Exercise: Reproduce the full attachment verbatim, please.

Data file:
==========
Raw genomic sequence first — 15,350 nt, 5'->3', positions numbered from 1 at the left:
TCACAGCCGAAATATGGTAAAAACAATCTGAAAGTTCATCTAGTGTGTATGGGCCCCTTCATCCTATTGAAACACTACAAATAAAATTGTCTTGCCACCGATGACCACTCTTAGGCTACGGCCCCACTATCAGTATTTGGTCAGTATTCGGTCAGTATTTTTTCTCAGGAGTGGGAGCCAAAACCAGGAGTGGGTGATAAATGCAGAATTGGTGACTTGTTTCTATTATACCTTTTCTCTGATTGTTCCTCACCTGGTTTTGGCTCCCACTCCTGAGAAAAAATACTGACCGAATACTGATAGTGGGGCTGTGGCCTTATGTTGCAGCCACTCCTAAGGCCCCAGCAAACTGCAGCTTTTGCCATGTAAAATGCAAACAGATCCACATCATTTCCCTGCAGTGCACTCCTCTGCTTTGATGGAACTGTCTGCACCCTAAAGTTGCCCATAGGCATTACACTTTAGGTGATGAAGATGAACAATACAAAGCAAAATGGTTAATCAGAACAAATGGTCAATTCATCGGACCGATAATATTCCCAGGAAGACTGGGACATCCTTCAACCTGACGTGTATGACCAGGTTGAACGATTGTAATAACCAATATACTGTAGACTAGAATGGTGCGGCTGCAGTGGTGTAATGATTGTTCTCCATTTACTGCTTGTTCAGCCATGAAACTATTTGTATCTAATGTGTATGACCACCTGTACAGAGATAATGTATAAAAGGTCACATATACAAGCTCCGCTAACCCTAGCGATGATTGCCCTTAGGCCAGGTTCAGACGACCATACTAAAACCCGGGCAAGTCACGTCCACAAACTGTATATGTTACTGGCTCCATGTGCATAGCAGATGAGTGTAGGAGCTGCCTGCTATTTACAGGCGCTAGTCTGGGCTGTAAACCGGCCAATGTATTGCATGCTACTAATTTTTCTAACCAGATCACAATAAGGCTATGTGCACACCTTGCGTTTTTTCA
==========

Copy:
Raw genomic sequence first — 15,350 nt, 5'->3', positions numbered from 1 at the left:
TCACAGCCGAAATATGGTAAAAACAATCTGAAAGTTCATCTAGTGTGTATGGGCCCCTTCATCCTATTGAAACACTACAAATAAAATTGTCTTGCCACCGATGACCACTCTTAGGCTACGGCCCCACTATCAGTATTTGGTCAGTATTCGGTCAGTATTTTTTCTCAGGAGTGGGAGCCAAAACCAGGAGTGGGTGATAAATGCAGAATTGGTGACTTGTTTCTATTATACCTTTTCTCTGATTGTTCCTCACCTGGTTTTGGCTCCCACTCCTGAGAAAAAATACTGACCGAATACTGATAGTGGGGCTGTGGCCTTATGTTGCAGCCACTCCTAAGGCCCCAGCAAACTGCAGCTTTTGCCATGTAAAATGCAAACAGATCCACATCATTTCCCTGCAGTGCACTCCTCTGCTTTGATGGAACTGTCTGCACCCTAAAGTTGCCCATAGGCATTACACTTTAGGTGATGAAGATGAACAATACAAAGCAAAATGGTTAATCAGAACAAATGGTCAATTCATCGGACCGATAATATTCCCAGGAAGACTGGGACATCCTTCAACCTGACGTGTATGACCAGGTTGAACGATTGTAATAACCAATATACTGTAGACTAGAATGGTGCGGCTGCAGTGGTGTAATGATTGTTCTCCATTTACTGCTTGTTCAGCCATGAAACTATTTGTATCTAATGTGTATGACCACCTGTACAGAGATAATGTATAAAAGGTCACATATACAAGCTCCGCTAACCCTAGCGATGATTGCCCTTAGGCCAGGTTCAGACGACCATACTAAAACCCGGGCAAGTCACGTCCACAAACTGTATATGTTACTGGCTCCATGTGCATAGCAGATGAGTGTAGGAGCTGCCTGCTATTTACAGGCGCTAGTCTGGGCTGTAAACCGGCCAATGTATTGCATGCTACTAATTTTTCTAACCAGATCACAATAAGGCTATGTGCACACCTTGCGTTTTTTCA